U.S. House Representatives Jared Polis (D-CO) and David Schweikert (R-AZ) introduced a bipartisan bill that would provide tax relief for small purchases made using cryptocurrency. As co-chairs of the Congressional Blockchain Caucus, Polis and Schweikert introduced the Cryptocurrency Tax Fairness Act of 2017 (the Act), which proposes that gross income would not include gain from the sale or exchange of cryptocurrency for property other than cash or cash equivalents if the gain does not exceed $600.
The brevity of the Act perpetuates the cloud of uncertainty surrounding the taxation of cryptocurrency sales or exchanges. The Act defines cryptocurrency as “a digital representation of value that is used as a medium of exchange and is not otherwise currency under [IRC] section 988.” This definition mirrors IRS Notice 2014-21 that states “virtual currency” should be considered property and not foreign currency.
Absent further clarification, it is unknown if cryptocurrency itself will be considered a cash equivalent under the Act. Thus, it is uncertain if sales or exchanges of cryptocurrency to obtain another cryptocurrency would always result in recognition of gain as is presently understood, or, if such sales or exchanges could be considered property transfers that allow for the de minimis relief. Commentary surrounding the Act seems to imply that the proposed legislation’s intent is to provide tax relief for the use of virtual currency in purchases of tangible property rather than with respect to its use in investing or trading activities.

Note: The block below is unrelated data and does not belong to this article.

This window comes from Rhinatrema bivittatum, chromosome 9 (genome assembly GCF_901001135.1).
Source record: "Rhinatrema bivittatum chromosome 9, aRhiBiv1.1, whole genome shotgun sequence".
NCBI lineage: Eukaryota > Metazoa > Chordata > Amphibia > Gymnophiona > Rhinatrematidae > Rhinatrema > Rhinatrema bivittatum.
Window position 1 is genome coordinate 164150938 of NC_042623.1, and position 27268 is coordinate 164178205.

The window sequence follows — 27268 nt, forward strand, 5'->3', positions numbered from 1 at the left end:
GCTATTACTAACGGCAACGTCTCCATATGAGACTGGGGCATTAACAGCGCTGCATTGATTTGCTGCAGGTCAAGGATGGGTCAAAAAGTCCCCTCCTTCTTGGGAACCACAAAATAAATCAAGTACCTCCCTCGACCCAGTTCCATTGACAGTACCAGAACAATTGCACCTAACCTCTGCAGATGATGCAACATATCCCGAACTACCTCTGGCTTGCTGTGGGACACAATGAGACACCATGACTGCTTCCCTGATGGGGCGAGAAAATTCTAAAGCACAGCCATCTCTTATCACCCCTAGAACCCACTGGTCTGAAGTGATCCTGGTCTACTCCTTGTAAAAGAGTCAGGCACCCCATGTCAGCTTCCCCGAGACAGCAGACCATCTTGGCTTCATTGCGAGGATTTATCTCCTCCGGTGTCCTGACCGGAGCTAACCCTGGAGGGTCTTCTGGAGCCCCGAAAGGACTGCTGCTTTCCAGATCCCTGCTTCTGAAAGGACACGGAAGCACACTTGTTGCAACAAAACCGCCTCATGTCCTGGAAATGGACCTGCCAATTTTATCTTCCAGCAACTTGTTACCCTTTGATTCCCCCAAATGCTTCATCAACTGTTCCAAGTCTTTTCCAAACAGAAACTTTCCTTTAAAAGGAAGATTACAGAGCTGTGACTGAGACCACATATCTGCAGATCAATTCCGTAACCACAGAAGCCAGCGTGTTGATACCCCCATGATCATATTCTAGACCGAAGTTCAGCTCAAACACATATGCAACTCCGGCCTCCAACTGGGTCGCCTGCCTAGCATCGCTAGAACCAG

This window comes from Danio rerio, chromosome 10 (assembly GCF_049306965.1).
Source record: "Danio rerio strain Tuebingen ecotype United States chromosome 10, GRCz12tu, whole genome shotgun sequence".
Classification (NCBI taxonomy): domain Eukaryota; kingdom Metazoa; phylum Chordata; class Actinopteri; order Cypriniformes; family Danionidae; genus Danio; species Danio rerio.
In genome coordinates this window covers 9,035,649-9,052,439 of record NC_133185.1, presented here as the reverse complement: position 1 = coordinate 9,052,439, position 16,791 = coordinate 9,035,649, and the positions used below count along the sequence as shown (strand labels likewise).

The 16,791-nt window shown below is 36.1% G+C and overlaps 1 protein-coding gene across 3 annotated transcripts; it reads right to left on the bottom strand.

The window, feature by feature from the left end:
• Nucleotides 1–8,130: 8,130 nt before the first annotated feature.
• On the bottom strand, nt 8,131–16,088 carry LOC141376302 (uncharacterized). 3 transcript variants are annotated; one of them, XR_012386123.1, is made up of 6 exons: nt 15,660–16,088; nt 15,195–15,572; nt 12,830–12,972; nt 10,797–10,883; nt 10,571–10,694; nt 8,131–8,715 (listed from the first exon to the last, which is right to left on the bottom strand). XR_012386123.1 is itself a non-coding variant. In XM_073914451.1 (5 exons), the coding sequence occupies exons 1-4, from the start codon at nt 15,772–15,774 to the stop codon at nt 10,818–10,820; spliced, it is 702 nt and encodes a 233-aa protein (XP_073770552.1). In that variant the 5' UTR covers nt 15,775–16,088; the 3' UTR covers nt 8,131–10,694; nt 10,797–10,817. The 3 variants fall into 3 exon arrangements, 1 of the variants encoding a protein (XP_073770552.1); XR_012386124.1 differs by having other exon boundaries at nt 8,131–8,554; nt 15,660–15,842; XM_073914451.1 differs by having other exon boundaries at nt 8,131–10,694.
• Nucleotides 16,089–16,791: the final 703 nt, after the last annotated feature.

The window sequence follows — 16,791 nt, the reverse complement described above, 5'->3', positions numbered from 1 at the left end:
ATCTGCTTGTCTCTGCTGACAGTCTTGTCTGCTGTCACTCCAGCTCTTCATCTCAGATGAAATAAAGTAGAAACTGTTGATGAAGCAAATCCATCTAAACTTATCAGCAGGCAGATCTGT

The Act would also require the U.S. Treasury Department to issue much-needed regulations providing guidance on information returns for sales or exchanges of cryptocurrencies. If signed into law, the Act would apply to cryptocurrency transactions entered into after December 31, 2017. Ideally, these regulations would address the ambiguity surrounding the treatment of sales and exchanges involving pairs of cryptocurrency.
To date, the Act has not been presented for a vote and is not currently combined with any other legislation. With the packed legislative agenda, it is unclear if the Act will receive a vote in the near future. However, the bipartisan nature of the Act is promising given the current political strain in Congress. Stay tuned.
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Cohen & Company is not rendering legal, accounting or other professional advice. Information contained in this post is considered accurate as of the date of publishing. Any action taken based on information in this blog should be taken only after a detailed review of the specific facts, circumstances and current law.
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